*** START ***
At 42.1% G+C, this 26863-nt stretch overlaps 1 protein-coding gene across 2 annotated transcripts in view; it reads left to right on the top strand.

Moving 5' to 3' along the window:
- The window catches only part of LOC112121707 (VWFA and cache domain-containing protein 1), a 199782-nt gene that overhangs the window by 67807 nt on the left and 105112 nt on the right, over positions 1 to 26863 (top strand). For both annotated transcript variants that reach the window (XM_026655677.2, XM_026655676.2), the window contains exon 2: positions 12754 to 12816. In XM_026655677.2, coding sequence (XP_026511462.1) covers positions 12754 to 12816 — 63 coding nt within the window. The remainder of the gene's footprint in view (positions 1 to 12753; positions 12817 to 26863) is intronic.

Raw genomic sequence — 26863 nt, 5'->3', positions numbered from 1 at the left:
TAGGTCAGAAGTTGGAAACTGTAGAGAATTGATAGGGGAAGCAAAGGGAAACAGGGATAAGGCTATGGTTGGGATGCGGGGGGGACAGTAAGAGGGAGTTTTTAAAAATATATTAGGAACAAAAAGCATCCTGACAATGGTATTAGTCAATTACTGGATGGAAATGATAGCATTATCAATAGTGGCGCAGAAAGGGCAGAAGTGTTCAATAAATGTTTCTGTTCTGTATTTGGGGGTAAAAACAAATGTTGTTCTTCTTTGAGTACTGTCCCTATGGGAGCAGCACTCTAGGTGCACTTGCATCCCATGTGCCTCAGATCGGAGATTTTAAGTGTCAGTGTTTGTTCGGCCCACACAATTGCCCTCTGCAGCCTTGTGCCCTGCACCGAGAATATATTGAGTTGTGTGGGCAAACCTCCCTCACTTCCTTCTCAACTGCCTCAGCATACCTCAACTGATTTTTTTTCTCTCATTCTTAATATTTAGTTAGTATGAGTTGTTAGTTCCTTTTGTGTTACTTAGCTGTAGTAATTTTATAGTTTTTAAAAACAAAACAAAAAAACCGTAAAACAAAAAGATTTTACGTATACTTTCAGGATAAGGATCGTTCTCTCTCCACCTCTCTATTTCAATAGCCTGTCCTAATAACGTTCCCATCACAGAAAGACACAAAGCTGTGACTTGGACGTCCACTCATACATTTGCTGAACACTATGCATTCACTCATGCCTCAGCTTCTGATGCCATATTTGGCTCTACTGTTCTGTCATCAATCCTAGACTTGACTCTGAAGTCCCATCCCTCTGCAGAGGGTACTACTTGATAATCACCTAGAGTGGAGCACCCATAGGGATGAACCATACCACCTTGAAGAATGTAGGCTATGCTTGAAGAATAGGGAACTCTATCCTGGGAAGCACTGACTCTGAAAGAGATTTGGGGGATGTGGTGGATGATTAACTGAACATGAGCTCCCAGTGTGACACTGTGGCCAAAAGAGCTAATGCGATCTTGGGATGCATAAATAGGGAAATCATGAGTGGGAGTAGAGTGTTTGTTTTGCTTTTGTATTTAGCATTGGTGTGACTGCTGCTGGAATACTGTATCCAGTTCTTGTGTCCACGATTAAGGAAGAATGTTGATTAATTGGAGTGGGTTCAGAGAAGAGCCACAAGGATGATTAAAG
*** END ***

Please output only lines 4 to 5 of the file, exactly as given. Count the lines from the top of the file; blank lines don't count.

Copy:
Raw genomic sequence — 26863 nt, 5'->3', positions numbered from 1 at the left:
TAGGTCAGAAGTTGGAAACTGTAGAGAATTGATAGGGGAAGCAAAGGGAAACAGGGATAAGGCTATGGTTGGGATGCGGGGGGGACAGTAAGAGGGAGTTTTTAAAAATATATTAGGAACAAAAAGCATCCTGACAATGGTATTAGTCAATTACTGGATGGAAATGATAGCATTATCAATAGTGGCGCAGAAAGGGCAGAAGTGTTCAATAAATGTTTCTGTTCTGTATTTGGGGGTAAAAACAAATGTTGTTCTTCTTTGAGTACTGTCCCTATGGGAGCAGCACTCTAGGTGCACTTGCATCCCATGTGCCTCAGATCGGAGATTTTAAGTGTCAGTGTTTGTTCGGCCCACACAATTGCCCTCTGCAGCCTTGTGCCCTGCACCGAGAATATATTGAGTTGTGTGGGCAAACCTCCCTCACTTCCTTCTCAACTGCCTCAGCATACCTCAACTGATTTTTTTTCTCTCATTCTTAATATTTAGTTAGTATGAGTTGTTAGTTCCTTTTGTGTTACTTAGCTGTAGTAATTTTATAGTTTTTAAAAACAAAACAAAAAAACCGTAAAACAAAAAGATTTTACGTATACTTTCAGGATAAGGATCGTTCTCTCTCCACCTCTCTATTTCAATAGCCTGTCCTAATAACGTTCCCATCACAGAAAGACACAAAGCTGTGACTTGGACGTCCACTCATACATTTGCTGAACACTATGCATTCACTCATGCCTCAGCTTCTGATGCCATATTTGGCTCTACTGTTCTGTCATCAATCCTAGACTTGACTCTGAAGTCCCATCCCTCTGCAGAGGGTACTACTTGATAATCACCTAGAGTGGAGCACCCATAGGGATGAACCATACCACCTTGAAGAATGTAGGCTATGCTTGAAGAATAGGGAACTCTATCCTGGGAAGCACTGACTCTGAAAGAGATTTGGGGGATGTGGTGGATGATTAACTGAACATGAGCTCCCAGTGTGACACTGTGGCCAAAAGAGCTAATGCGATCTTGGGATGCATAAATAGGGAAATCATGAGTGGGAGTAGAGTGTTTGTTTTGCTTTTGTATTTAGCATTGGTGTGACTGCTGCTGGAATACTGTATCCAGTTCTTGTGTCCACGATTAAGGAAGAATGTTGATTAATTGGAGTGGGTTCAGAGAAGAGCCACAAGGATGATTAAAG